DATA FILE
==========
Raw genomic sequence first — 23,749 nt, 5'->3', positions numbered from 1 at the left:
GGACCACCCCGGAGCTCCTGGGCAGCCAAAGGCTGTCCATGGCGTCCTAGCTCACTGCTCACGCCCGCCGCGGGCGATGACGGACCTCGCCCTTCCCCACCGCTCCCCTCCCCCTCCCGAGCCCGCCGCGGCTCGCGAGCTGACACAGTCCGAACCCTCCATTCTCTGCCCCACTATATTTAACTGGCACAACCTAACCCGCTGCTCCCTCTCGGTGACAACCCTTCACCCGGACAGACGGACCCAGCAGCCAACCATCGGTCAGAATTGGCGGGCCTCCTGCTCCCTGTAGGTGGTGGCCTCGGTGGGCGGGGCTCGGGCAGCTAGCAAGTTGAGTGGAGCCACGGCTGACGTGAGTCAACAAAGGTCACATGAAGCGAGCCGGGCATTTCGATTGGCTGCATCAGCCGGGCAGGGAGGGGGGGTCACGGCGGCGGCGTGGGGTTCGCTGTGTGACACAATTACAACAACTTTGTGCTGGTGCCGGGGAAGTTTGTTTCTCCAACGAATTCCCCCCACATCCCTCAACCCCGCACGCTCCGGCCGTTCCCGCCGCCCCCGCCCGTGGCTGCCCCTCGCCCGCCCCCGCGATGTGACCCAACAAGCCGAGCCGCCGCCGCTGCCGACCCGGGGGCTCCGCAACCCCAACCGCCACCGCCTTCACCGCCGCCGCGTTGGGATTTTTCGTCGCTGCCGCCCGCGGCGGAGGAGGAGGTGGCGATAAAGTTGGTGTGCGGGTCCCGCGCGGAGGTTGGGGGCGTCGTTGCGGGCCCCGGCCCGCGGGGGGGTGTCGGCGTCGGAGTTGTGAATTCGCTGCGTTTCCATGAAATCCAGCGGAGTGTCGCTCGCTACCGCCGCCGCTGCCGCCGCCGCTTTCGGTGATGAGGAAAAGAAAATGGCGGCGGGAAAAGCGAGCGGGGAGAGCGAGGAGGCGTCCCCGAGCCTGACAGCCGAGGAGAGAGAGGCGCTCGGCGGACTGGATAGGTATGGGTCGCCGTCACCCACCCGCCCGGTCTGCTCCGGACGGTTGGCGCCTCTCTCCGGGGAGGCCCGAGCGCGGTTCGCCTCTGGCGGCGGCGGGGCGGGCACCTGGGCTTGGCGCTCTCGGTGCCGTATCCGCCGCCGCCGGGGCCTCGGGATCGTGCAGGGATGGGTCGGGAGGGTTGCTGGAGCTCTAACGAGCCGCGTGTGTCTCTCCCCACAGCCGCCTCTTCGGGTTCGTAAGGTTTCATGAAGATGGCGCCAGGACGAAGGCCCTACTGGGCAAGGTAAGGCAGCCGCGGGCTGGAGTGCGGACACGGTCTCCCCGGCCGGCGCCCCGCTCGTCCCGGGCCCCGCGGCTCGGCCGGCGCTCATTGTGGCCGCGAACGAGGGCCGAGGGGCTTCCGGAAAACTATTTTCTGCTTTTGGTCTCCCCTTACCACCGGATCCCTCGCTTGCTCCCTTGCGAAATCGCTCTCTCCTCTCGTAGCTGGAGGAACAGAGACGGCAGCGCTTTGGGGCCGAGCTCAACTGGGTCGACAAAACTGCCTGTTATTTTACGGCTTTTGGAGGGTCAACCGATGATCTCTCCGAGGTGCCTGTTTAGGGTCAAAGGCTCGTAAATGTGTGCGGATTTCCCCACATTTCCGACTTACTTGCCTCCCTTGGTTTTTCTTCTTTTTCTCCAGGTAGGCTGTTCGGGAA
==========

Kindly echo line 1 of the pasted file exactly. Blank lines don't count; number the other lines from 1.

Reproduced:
Raw genomic sequence first — 23,749 nt, 5'->3', positions numbered from 1 at the left: